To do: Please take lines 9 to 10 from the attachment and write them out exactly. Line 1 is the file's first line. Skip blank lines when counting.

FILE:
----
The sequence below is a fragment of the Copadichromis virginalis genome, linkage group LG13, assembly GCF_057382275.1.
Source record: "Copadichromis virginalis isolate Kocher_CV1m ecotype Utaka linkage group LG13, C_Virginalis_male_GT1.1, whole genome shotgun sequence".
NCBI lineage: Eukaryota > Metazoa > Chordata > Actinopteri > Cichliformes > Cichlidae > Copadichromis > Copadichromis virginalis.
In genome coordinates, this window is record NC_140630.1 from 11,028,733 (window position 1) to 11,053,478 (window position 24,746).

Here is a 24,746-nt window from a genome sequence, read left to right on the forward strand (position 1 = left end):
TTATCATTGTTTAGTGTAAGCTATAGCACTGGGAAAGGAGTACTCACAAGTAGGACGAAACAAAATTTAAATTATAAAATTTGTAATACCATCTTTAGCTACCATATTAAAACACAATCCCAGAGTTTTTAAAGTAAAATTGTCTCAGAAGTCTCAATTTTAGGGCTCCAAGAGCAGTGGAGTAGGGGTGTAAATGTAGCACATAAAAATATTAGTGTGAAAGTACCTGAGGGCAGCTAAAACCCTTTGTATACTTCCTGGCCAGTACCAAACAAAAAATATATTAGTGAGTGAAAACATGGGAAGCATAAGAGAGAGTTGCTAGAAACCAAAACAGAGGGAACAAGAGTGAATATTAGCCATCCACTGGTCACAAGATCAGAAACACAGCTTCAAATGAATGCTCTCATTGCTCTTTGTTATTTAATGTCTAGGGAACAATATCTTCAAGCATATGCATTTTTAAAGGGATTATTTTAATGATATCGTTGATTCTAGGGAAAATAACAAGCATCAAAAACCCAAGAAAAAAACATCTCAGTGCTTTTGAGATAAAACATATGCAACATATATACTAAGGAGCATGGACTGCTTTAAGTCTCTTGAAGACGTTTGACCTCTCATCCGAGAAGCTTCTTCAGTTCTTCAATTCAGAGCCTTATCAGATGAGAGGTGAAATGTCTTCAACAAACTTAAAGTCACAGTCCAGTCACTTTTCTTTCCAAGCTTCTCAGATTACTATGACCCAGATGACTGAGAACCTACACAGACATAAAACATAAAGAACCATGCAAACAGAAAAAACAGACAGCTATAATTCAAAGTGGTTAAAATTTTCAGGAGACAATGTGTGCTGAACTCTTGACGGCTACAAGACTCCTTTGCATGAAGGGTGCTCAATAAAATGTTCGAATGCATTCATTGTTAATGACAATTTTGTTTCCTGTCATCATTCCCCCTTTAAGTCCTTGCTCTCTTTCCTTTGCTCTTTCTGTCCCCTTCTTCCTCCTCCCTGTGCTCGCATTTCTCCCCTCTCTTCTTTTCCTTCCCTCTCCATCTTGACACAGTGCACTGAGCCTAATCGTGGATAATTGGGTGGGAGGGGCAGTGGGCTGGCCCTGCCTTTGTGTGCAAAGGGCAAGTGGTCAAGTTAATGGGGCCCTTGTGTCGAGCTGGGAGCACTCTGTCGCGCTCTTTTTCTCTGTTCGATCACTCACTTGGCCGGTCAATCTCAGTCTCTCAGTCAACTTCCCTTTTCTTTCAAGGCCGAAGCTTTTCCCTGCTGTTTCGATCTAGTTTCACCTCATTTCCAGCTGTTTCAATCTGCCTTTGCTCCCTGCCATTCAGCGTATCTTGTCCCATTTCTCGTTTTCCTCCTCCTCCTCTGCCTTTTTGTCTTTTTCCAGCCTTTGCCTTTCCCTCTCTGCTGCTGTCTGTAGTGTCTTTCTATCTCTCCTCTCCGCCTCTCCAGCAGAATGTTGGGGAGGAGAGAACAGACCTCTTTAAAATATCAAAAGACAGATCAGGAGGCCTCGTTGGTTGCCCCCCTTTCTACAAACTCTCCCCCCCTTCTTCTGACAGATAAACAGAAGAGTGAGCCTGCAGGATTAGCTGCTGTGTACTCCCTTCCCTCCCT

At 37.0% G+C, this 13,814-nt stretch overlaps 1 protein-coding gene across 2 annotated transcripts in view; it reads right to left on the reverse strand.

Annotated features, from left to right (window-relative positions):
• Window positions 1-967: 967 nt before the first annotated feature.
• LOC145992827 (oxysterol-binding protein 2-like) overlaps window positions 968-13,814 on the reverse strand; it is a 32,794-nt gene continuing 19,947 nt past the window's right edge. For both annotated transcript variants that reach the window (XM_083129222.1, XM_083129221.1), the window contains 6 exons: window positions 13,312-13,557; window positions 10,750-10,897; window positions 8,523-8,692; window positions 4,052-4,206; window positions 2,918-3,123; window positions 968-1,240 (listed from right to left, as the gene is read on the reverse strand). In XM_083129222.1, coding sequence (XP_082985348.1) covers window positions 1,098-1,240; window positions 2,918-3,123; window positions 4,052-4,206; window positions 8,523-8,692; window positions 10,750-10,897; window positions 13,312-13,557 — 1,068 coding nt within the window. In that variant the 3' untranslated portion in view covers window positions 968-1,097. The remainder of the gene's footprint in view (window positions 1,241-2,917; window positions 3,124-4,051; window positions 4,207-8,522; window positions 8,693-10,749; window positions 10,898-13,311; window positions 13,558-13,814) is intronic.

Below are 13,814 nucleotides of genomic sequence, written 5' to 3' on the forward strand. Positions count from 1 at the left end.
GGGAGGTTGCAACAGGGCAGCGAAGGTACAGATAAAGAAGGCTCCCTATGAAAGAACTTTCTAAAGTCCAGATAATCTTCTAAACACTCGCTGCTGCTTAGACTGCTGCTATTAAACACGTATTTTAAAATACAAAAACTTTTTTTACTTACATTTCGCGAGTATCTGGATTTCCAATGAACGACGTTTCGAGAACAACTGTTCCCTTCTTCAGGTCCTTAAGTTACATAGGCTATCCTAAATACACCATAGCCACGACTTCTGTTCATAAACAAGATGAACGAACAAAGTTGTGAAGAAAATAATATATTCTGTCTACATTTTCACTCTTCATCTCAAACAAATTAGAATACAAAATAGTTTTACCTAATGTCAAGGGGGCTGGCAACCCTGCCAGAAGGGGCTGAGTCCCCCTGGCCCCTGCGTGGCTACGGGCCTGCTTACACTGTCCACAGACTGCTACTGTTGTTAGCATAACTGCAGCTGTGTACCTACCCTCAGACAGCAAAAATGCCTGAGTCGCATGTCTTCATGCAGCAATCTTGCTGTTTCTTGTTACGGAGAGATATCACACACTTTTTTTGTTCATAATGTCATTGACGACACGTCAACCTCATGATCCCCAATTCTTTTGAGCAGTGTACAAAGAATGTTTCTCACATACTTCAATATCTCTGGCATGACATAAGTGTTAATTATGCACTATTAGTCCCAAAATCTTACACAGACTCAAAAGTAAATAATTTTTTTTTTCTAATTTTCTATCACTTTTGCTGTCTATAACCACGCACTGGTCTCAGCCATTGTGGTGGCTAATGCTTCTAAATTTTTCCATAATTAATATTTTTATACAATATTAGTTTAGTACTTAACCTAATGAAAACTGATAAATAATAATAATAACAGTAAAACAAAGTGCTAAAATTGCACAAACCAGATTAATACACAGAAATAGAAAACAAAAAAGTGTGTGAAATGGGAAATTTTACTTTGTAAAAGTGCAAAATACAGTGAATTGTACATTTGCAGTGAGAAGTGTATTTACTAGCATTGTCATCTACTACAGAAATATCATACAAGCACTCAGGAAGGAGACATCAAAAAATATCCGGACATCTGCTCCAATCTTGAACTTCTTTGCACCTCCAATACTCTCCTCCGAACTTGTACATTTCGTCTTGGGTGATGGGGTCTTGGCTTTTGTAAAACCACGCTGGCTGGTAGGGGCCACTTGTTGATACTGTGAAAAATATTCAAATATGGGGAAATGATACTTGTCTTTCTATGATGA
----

• Window positions 1-967: 967 nt before the first annotated feature.
• LOC145992827 (oxysterol-binding protein 2-like) overlaps window positions 968-13,814 on the reverse strand; it is a 32,794-nt gene continuing 19,947 nt past the window's right edge. For both annotated transcript variants that reach the window (XM_083129222.1, XM_083129221.1), the window contains 6 exons: window positions 13,312-13,557; window positions 10,750-10,897; window positions 8,523-8,692; window positions 4,052-4,206; window positions 2,918-3,123; window positions 968-1,240 (listed from right to left, as the gene is read on the reverse strand). In XM_083129222.1, coding sequence (XP_082985348.1) covers window positions 1,098-1,240; window positions 2,918-3,123; window positions 4,052-4,206; window positions 8,523-8,692; window positions 10,750-10,897; window positions 13,312-13,557 — 1,068 coding nt within the window. In that variant the 3' untranslated portion in view covers window positions 968-1,097. The remainder of the gene's footprint in view (window positions 1,241-2,917; window positions 3,124-4,051; window positions 4,207-8,522; window positions 8,693-10,749; window positions 10,898-13,311; window positions 13,558-13,814) is intronic.